Suunto is known for its high-end watches and top-tier technology, most of which is geared toward hardened mountain athletes and data nerds. Last week, the Finnish brand announced the newest addition to its line: the Suunto 3 Fitness.
Launching April 25 and retailing for $200 (the white and black colorways retail for $230), the 3 Fitness is a more affordable, approachable watch—a first for the company. It won’t have a barometric altimeter, GLONASS satellite navigation, or built-in GPS (though you’ll be able to connect it to your phone for GPS). Instead, it’s designed for a general fitness audience, with all the niceties like sleep tracking, wrist-based heart rate monitoring, step counting, and built-in training guidance.
Sound familiar? Suunto is far from the only sport-watch brand to come out with a less-technical, lifestyle-oriented product that provides general health and fitness tracking without things like built-in GPS—think Fitbit Versa, Polar A370, and Garmin Vivomove HR.
Initially, I was skeptical: Suunto, the company that pioneered the multifunctional sports watch, was going basic. But then two weeks ago I got my hands on a sample of the 3 Fitness and was pleasantly surprised. This doesn’t feel like a high-end sports watch with its guts ripped out. It’s technical in its own right and rich with features that both hardcore and recreational athletes can appreciate.
One of this watch’s best qualities is its simplicity. It has a clean, classic look and isn’t riddled with unnecessary apps. In fact, there are no apps at all. This is a sports watch with some smart features, rather than a smartwatch with some sports features. Like most of its competitors, the 3 Fitness will connect to your phone to give you quick notifications (if you want). However, it doesn’t have a touchscreen and won’t make wallet-free payments, play music, or offer you stress-reducing breathing exercises. It just tracks your sleep, your heart rate, and your exercise.
The 3 Fitness pulls the customizable activity tracking feature that’s been a staple of Suunto’s Spartan line for years, with the option to set pace, heart rate, distance, and duration targets. Say you want to run one hour at a nine-minute pace or two hours at a heart rate between 120 and 130 beats per minute—just click a few buttons, and your watch will buzz to keep you on pace or in your goal HR zone. A progress meter shows you how much of the planned workout you’ve completed. You can also set an interval counter to manage reps, interval duration, and recovery time. These details seem small, but as a recreational runner who’s never quite been able to internalize what an 8:50 pace feels like, the added guidance is a huge boon.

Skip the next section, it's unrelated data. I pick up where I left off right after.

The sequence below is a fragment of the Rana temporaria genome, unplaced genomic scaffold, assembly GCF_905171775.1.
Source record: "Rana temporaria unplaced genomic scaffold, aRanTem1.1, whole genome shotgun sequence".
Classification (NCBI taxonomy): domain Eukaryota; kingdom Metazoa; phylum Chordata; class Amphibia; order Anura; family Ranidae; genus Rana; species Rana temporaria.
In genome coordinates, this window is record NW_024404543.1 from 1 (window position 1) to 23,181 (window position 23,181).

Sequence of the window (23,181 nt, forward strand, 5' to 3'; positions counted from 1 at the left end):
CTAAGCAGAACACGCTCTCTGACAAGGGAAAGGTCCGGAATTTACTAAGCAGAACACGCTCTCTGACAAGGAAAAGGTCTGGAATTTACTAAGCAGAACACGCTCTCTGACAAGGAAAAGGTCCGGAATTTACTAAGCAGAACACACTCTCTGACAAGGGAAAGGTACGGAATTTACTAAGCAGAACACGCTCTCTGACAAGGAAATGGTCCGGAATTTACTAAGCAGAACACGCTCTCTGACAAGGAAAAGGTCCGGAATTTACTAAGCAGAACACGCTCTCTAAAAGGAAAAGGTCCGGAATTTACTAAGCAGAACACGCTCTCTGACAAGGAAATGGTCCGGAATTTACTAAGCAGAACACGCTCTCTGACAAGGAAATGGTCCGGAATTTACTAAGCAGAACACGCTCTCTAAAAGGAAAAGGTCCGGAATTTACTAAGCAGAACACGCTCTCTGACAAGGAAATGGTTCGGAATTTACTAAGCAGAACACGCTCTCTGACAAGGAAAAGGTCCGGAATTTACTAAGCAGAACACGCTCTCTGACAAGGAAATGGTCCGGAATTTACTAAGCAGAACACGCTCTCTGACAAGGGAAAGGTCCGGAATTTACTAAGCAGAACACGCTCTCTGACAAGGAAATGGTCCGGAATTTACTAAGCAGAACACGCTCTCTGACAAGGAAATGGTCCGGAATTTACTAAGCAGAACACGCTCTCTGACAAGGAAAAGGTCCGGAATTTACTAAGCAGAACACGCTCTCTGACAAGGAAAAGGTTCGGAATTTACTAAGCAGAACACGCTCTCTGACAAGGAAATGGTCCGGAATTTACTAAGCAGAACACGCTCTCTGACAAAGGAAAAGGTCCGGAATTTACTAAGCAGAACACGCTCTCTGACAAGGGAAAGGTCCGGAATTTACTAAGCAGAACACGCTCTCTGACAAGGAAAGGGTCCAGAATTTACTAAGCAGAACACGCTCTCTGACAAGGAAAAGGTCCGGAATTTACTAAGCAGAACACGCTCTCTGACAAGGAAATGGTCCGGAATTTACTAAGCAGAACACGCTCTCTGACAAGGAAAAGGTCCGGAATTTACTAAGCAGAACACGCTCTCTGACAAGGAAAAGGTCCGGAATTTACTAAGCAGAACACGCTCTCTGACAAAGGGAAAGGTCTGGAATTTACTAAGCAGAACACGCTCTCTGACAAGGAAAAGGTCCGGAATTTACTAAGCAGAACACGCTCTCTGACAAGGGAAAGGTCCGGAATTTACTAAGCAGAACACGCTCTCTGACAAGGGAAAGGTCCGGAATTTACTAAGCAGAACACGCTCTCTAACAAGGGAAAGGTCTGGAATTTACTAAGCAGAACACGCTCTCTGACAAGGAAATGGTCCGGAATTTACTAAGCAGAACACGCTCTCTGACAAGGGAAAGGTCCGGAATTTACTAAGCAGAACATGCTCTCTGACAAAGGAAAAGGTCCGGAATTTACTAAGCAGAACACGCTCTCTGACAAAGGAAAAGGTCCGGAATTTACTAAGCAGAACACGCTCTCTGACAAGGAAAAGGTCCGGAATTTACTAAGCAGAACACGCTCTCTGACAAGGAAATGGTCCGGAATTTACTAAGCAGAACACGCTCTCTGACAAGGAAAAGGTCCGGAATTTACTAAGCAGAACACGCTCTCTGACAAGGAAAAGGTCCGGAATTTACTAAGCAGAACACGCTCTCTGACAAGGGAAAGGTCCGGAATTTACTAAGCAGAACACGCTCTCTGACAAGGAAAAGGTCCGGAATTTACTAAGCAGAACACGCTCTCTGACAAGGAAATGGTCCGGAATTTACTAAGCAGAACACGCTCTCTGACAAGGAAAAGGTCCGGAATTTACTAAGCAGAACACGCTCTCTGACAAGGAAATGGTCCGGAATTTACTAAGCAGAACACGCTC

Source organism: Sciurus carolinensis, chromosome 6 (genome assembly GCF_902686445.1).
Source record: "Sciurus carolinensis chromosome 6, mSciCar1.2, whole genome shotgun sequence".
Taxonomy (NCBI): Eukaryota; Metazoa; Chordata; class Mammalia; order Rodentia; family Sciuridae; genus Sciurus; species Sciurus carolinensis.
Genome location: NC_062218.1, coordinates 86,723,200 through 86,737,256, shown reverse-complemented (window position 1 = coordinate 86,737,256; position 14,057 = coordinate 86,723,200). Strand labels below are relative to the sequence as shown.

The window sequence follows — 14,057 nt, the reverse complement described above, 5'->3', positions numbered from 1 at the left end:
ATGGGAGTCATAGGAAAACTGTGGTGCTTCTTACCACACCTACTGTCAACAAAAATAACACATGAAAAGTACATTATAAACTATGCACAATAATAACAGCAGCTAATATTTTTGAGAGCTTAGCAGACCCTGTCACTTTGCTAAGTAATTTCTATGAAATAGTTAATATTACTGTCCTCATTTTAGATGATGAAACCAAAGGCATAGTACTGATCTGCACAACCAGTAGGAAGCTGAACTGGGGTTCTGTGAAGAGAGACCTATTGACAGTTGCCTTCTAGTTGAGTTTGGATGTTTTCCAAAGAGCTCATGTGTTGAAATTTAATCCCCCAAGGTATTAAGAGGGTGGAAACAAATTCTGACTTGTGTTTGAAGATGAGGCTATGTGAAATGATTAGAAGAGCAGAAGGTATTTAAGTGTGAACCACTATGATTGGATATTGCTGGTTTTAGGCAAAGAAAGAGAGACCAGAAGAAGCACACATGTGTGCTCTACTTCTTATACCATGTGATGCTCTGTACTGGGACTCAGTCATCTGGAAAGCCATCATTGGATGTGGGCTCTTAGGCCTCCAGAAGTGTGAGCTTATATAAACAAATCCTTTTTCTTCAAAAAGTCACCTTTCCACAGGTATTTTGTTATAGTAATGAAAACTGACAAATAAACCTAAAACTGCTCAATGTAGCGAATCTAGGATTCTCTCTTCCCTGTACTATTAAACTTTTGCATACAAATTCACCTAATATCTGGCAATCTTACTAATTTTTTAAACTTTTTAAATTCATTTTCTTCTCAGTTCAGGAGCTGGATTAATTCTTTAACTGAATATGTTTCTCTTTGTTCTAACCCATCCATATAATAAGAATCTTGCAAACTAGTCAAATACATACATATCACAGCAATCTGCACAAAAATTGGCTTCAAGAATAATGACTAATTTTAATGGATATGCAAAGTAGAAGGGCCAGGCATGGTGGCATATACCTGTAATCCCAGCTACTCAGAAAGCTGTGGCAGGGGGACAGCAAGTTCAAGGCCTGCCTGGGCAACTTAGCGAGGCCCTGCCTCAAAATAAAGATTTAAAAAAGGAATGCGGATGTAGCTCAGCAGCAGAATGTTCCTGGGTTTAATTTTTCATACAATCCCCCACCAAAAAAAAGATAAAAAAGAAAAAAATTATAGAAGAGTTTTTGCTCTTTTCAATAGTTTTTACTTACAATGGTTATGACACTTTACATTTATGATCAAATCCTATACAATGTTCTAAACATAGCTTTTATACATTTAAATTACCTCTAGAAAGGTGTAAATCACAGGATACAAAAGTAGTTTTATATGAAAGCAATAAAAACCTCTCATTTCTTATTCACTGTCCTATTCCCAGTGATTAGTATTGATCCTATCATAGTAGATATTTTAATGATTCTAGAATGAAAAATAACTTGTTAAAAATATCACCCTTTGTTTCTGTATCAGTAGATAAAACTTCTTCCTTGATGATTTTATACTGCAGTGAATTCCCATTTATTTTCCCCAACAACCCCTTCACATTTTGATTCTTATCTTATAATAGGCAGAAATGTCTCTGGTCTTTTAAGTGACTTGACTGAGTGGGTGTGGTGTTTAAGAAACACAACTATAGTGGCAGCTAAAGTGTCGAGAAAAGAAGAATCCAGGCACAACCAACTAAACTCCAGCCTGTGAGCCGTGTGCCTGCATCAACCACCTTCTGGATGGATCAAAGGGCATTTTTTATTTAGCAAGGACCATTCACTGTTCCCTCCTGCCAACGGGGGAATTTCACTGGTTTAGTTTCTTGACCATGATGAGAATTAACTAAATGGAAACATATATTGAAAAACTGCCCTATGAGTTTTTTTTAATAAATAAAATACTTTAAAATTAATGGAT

The watch’s main hallmark is its adaptive training plan, which resets every day based on how hard you went the day before and how well recovered you are. After my first run with connected GPS, the watch estimated my V02max and spat out a seven-day training plan to improve my score. The plan looked something like this:
- Monday: 50 minutes moderate
- Tuesday: 25 minutes moderate
- Thursday: 45 minutes easy
- Saturday: 35 minutes very hard
The built-in training plan is certainly a nice feature, particularly since it’s not a fixed, cookie-cutter schedule. And because Suunto calculates V02max based on a combination of your max heart rate, how long you can sustain it, how quickly you recover, and the variation between your heartbeats, I’m confident I can trust the number it’s giving me (more so, at least, than watches that use a more basic measure of heart rate and pace or some combination of age, height, and weight).
Many teched-out sports watches are guilty of information overload—they tell you how you slept, what your V02max is, how fast you ran, how much time you need to recover—but unless you’re a coach or one of those data nerds, it’s hard to know what to do with all that information. The 3 Fitness weaves the data together into something you don’t need an Excel spreadsheet to use.
Of course, I’d love it if this watch had built-in GPS, though that would add to the cost. However, among its fitness-oriented, integrated-GPS-less peers, this one hits pretty close to perfect. It looks like an actual watch, it’s comfortable and stylish enough to wear all day, it’s not trying to take the place of your phone, and it still gives you the benefit of all that trademark Suunto accuracy. In other words: It’s ideal for those who want a basic, less expensive fitness watch that focuses more on quality fitness tracking and less on add-on lifestyle features.
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